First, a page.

SARGENT, John Singer

John Singer Sargent, like many portrait painters, sought escape in landscape. ‘Autumn Leaves’ exudes technique and colour sense, the white dresses and hats counterbalance the profusion of green and gold autumn foliage. The picture exhibits a lushness and freshness without exploiting or overdoing it.

Sargent had a very international up-bringing and career.
In 1924 William Starkweather described Sargent as:

‘An American born in Italy, educated in France, who looks like a German,
speaks like an Englishman, and paints like a Spainard.

After studying with Carolus-Duran, he achieved a huge reputation for excellent portraiture. He had a close and mutually profitable relationship with Monet, visiting him at Giverny on several occasions and painting two portraits of him. He also encouraged Monet to exhibit in England.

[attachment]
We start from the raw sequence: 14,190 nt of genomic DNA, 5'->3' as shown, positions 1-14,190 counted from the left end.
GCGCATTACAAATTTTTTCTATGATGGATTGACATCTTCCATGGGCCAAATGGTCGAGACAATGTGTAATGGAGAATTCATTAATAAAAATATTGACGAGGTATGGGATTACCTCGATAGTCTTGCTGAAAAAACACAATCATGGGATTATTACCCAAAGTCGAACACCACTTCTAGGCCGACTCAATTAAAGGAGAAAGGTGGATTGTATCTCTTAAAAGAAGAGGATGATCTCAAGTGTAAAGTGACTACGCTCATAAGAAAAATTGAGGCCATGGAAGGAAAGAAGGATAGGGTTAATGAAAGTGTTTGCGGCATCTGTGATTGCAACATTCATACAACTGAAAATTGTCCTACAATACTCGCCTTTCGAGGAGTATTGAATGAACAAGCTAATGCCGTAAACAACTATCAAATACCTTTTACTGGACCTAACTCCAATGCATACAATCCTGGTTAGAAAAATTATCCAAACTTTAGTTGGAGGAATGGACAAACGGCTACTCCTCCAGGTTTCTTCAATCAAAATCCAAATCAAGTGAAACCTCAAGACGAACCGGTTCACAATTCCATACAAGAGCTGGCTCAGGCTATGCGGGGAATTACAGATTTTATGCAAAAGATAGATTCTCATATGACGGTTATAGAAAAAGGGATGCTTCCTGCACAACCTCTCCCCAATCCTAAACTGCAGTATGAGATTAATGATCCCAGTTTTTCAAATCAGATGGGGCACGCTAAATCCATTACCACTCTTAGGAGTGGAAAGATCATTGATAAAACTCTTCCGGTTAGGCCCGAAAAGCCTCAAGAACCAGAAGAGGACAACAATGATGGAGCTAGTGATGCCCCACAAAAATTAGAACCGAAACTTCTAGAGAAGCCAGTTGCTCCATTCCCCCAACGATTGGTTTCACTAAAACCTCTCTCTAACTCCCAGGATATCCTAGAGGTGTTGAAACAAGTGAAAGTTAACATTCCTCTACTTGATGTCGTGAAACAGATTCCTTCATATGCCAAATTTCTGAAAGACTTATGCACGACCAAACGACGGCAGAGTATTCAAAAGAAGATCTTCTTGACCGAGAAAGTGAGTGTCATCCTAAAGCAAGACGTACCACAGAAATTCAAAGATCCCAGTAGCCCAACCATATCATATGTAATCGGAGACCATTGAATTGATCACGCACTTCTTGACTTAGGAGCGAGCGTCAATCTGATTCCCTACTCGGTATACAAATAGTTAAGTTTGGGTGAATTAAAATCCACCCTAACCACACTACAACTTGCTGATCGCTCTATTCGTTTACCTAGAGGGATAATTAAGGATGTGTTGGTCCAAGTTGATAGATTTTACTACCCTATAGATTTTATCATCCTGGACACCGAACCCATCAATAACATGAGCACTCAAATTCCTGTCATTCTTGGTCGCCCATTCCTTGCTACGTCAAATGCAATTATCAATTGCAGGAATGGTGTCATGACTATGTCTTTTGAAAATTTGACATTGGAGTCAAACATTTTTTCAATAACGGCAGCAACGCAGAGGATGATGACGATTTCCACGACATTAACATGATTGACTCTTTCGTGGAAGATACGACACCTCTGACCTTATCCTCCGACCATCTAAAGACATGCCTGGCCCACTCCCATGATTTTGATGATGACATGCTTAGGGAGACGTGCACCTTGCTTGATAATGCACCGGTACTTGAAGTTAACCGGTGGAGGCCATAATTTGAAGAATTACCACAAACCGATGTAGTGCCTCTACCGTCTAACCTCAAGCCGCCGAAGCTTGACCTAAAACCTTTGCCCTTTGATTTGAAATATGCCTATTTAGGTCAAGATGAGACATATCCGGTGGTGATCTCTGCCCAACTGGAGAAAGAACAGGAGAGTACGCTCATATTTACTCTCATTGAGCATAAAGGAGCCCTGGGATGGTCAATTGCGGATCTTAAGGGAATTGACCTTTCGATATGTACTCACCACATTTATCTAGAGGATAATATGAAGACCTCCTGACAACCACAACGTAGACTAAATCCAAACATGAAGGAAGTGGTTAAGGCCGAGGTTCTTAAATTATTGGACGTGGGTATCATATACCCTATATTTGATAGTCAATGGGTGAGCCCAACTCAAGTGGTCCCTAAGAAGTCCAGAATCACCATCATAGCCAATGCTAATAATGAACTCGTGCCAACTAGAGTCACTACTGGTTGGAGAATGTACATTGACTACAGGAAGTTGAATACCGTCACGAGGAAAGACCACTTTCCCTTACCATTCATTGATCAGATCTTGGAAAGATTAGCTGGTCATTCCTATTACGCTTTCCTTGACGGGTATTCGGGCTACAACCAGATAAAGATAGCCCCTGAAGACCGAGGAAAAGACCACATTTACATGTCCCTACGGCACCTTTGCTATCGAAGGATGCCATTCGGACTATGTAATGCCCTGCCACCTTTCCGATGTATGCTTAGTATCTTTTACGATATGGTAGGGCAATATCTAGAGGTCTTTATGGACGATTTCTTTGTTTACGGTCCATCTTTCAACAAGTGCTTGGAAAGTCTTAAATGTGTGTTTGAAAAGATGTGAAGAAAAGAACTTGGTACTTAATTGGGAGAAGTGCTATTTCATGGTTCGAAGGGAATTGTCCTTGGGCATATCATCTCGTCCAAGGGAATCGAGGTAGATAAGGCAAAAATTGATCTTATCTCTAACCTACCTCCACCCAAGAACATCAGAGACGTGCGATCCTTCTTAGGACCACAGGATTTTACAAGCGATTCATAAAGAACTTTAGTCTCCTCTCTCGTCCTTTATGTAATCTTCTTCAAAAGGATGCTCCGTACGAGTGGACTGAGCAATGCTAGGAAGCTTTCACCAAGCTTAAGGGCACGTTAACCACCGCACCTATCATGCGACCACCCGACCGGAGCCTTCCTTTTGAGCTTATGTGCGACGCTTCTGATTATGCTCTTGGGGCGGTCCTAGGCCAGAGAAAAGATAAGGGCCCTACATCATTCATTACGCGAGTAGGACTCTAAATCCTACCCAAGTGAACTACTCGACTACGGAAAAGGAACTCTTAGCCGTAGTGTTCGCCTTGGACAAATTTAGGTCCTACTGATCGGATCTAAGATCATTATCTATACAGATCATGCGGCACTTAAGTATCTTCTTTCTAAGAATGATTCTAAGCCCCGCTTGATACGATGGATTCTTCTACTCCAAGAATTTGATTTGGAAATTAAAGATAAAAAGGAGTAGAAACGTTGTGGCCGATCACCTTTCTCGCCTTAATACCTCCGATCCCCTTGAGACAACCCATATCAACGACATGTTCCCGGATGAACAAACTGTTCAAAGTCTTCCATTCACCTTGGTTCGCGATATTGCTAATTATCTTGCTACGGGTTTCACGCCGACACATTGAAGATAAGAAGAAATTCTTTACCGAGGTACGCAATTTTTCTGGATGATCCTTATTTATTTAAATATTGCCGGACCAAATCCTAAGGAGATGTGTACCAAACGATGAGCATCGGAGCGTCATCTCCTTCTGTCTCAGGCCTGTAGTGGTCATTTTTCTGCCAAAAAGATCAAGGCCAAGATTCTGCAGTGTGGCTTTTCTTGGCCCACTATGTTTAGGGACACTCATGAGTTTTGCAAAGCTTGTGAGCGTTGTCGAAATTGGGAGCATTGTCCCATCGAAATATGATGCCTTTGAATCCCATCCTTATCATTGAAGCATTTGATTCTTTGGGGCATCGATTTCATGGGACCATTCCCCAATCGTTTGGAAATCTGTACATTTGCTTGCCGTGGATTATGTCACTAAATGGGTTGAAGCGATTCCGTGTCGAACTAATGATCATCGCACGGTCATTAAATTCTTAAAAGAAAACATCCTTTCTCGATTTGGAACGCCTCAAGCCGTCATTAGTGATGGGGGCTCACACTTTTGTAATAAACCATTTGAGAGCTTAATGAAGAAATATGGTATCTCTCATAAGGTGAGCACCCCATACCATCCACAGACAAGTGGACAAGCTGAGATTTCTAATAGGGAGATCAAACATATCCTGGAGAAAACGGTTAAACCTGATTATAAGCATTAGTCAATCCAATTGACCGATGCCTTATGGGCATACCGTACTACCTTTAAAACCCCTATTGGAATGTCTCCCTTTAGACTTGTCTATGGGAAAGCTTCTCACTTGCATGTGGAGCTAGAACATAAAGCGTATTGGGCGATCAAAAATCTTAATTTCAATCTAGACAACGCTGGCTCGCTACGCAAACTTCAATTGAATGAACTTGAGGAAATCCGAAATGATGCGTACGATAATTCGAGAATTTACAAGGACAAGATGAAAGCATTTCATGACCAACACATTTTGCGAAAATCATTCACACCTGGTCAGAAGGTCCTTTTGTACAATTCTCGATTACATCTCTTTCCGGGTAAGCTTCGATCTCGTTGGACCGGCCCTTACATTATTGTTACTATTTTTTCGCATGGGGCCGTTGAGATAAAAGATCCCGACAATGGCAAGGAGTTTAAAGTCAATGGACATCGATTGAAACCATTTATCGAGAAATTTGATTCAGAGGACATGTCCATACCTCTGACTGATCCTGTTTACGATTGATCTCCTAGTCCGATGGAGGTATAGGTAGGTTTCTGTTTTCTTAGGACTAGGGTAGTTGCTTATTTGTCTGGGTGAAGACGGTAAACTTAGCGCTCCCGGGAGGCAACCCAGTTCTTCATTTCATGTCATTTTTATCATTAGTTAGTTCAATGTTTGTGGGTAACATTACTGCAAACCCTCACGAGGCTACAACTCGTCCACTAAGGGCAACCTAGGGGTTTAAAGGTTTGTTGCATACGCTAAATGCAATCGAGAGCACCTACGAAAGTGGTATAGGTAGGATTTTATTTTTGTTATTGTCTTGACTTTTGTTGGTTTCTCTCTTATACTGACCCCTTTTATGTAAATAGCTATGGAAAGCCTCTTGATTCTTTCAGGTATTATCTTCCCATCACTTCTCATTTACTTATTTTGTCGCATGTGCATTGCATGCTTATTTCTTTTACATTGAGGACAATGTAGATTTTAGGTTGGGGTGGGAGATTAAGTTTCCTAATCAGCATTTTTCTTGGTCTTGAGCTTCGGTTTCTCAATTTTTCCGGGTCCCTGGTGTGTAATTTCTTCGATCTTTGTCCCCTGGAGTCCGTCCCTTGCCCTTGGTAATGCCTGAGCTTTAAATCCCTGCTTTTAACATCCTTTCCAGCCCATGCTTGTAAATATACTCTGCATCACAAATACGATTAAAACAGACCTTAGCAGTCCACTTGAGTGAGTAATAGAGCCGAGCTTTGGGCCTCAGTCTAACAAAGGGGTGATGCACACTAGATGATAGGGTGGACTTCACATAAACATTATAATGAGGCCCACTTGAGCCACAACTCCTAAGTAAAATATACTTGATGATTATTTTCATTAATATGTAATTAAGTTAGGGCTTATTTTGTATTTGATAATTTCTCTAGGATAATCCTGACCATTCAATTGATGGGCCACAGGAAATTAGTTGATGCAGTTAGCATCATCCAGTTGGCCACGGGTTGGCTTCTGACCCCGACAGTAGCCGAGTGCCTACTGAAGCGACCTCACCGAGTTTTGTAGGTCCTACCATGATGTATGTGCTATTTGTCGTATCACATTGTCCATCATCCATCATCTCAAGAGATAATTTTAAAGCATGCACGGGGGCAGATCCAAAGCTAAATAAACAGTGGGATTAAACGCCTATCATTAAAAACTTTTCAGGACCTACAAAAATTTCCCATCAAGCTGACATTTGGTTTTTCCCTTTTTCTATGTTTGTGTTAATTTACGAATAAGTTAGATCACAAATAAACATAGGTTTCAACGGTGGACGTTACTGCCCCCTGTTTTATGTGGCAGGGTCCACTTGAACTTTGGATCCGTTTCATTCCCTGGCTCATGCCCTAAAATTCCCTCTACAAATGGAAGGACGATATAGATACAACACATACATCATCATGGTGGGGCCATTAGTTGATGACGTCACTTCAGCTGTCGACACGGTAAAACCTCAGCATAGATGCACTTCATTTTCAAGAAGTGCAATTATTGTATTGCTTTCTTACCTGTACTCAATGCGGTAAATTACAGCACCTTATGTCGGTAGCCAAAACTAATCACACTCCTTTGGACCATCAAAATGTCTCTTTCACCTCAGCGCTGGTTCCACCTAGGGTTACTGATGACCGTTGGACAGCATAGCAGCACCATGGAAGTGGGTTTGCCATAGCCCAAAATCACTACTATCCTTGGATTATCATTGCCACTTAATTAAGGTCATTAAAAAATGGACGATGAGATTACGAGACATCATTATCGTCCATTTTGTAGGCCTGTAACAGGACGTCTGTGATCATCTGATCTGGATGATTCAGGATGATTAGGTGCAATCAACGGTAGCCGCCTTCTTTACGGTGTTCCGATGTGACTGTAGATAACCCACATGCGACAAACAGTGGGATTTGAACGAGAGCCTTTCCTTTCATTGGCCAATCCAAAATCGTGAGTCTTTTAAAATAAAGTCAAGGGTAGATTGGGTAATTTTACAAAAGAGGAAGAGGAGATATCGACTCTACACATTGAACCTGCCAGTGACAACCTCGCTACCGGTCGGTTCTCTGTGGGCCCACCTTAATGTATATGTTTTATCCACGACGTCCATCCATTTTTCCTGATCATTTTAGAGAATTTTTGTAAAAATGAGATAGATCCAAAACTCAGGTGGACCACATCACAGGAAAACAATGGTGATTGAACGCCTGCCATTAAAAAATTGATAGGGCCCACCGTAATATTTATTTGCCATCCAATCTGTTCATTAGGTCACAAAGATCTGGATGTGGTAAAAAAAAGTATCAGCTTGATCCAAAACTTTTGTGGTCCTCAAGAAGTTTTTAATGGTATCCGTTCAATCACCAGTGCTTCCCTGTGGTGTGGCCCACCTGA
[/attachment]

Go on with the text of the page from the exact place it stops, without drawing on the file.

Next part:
Sargent liked to paint the glamour and opulence of high society with a lavish elegance and enjoyed great success at it. He moved from Paris to London in the wake of scandal created by his painting of ‘Madam X’, (Mdm. Gautreau). She was a strikingly recognisable society beauty and the work was considered far too provocative and erotic for the day.

He became the outstanding society portrait painter of his time, possibly the most envied figure of the Edwardian art world. Yet, despite his sophistication, charm and entre to high society, he remained a very private person, never married and led a quiet life. He died in 1925.

‘A portrait is a picture of a person with something wrong with the mouth’.

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